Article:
Buying your first home can be a nerve-racking mix of high hopes and utter trepidation. It’s a huge investment and a significant milestone, so it’s a given that you’ll be experiencing a whole range of emotions. Among all the excitement, you may not realise how heavily the real estate system is stacked against you: there’s much more to it than saving for a deposit and hoping your offer gets accepted.
While it may feel like a fair and balanced process, everyone involved has a vested interest and is out to get their slice of the pie. That smiling real estate agent with the firm handshake and friendly banter? It’s easy to forget that they are trained in the psychology of sales and acting solely on the best interests of the vendor and themselves. Combine this with all the costs associated with stamp duty, vendor advocates, legal services and other fees, and you could end up paying far more than the true worth of the property.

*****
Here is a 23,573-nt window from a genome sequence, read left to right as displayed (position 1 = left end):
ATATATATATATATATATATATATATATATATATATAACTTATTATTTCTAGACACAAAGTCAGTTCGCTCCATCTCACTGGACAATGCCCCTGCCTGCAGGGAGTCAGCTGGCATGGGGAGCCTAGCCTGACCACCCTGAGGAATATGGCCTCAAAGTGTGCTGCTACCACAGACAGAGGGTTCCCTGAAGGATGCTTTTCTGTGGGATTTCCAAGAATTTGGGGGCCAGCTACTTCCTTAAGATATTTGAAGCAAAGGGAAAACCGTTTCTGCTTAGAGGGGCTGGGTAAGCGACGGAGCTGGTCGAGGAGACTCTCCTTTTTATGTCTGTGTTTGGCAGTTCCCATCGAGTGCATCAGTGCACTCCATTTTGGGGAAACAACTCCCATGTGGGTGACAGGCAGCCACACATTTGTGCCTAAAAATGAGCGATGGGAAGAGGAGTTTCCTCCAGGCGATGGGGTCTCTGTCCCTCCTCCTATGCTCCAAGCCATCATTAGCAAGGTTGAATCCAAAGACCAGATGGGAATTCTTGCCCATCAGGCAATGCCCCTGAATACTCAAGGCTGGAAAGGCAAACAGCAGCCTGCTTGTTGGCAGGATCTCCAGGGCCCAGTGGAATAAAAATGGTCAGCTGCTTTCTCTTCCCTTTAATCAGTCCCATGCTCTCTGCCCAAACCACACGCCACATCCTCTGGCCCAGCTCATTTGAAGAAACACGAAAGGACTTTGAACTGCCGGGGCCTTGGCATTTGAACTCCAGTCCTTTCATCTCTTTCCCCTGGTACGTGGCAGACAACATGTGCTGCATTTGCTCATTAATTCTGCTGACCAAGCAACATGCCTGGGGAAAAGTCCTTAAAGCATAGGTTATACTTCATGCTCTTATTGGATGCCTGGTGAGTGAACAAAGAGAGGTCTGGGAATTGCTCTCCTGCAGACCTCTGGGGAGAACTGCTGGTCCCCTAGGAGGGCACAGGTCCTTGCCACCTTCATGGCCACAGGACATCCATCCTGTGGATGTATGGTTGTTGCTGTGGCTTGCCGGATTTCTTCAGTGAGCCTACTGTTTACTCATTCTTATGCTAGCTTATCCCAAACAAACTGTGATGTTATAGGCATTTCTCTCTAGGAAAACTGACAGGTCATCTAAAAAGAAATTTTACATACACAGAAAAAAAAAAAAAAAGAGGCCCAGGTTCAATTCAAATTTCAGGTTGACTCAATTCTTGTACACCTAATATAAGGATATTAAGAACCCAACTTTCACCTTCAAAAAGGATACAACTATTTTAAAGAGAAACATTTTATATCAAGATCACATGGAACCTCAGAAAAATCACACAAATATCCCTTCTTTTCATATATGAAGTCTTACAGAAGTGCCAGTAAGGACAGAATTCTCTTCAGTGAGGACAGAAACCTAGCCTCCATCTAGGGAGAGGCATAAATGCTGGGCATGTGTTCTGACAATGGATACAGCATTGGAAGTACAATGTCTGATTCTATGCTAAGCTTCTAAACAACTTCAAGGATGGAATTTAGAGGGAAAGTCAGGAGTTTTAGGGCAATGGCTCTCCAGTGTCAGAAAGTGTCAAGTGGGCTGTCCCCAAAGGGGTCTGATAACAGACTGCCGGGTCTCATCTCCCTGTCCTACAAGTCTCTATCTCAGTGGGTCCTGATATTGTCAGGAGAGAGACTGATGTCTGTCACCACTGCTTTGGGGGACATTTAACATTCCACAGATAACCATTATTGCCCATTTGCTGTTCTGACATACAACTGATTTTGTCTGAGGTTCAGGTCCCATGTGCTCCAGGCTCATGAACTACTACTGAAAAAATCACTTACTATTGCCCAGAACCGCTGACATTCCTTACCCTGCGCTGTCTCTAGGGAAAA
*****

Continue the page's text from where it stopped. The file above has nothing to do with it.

Why you should never skip a building inspection
First home buyers often get swept away by the opportunity of owning their ‘dream home’ and end up signing on the dotted line without an inspection only to find out the roof has an unrepairable issue that’s invisible to the untrained eye. With an impartial report in your hand, you can make a sound decision that isn’t clouded by your emotions.
And you must take care to choose the right inspector. When it comes down to it, an experienced building inspector is the only party that’s truly impartial in the home buying process. An inspection gives you an honest appraisal of the property that cuts through the buttered-up sales pitch offered by an agent and provides you with an accurate and detailed summary of the structure’s condition and its present and future repair and maintenance costs.
More than 50% of new homes fail our inspections
Let that sink in. Inspections apply as much to brand new structures as they do to old ones, especially since many building contracts are awarded to the building team with the lowest bid. New homes are often failed due to structural faults, failure to comply with building codes and all manner of other issues, so don’t always be fooled by the dazzling packaging!
A building inspection comes with a fee, of course, but the report could give you the bargaining power you need to knock thousands off the asking price during negotiations. It may also be the only thing that protects you from making a dud investment and gives you the chance to turn away before it’s too late.